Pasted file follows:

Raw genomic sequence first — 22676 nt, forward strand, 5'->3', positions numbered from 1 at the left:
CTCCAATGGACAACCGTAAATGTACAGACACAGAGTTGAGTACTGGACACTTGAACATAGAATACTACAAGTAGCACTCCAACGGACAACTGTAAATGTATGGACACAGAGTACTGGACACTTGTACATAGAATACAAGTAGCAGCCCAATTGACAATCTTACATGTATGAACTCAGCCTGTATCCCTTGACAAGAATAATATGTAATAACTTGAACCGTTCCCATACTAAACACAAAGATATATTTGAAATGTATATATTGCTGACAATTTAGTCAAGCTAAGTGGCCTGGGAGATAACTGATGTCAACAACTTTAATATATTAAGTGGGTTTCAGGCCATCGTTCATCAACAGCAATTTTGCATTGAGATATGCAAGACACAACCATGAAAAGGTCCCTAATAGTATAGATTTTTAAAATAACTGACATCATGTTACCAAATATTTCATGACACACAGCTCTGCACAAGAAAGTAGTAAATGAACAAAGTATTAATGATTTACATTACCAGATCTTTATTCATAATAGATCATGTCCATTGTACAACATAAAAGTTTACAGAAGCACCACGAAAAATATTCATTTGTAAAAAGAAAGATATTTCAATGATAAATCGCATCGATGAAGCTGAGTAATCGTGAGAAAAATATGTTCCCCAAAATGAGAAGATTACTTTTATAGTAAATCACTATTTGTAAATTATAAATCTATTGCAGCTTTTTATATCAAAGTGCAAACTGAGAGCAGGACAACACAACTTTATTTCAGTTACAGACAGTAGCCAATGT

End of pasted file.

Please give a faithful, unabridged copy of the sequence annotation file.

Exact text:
Raw genomic sequence first — 22676 nt, forward strand, 5'->3', positions numbered from 1 at the left:
CTCCAATGGACAACCGTAAATGTACAGACACAGAGTTGAGTACTGGACACTTGAACATAGAATACTACAAGTAGCACTCCAACGGACAACTGTAAATGTATGGACACAGAGTACTGGACACTTGTACATAGAATACAAGTAGCAGCCCAATTGACAATCTTACATGTATGAACTCAGCCTGTATCCCTTGACAAGAATAATATGTAATAACTTGAACCGTTCCCATACTAAACACAAAGATATATTTGAAATGTATATATTGCTGACAATTTAGTCAAGCTAAGTGGCCTGGGAGATAACTGATGTCAACAACTTTAATATATTAAGTGGGTTTCAGGCCATCGTTCATCAACAGCAATTTTGCATTGAGATATGCAAGACACAACCATGAAAAGGTCCCTAATAGTATAGATTTTTAAAATAACTGACATCATGTTACCAAATATTTCATGACACACAGCTCTGCACAAGAAAGTAGTAAATGAACAAAGTATTAATGATTTACATTACCAGATCTTTATTCATAATAGATCATGTCCATTGTACAACATAAAAGTTTACAGAAGCACCACGAAAAATATTCATTTGTAAAAAGAAAGATATTTCAATGATAAATCGCATCGATGAAGCTGAGTAATCGTGAGAAAAATATGTTCCCCAAAATGAGAAGATTACTTTTATAGTAAATCACTATTTGTAAATTATAAATCTATTGCAGCTTTTTATATCAAAGTGCAAACTGAGAGCAGGACAACACAACTTTATTTCAGTTACAGACAGTAGCCAATGT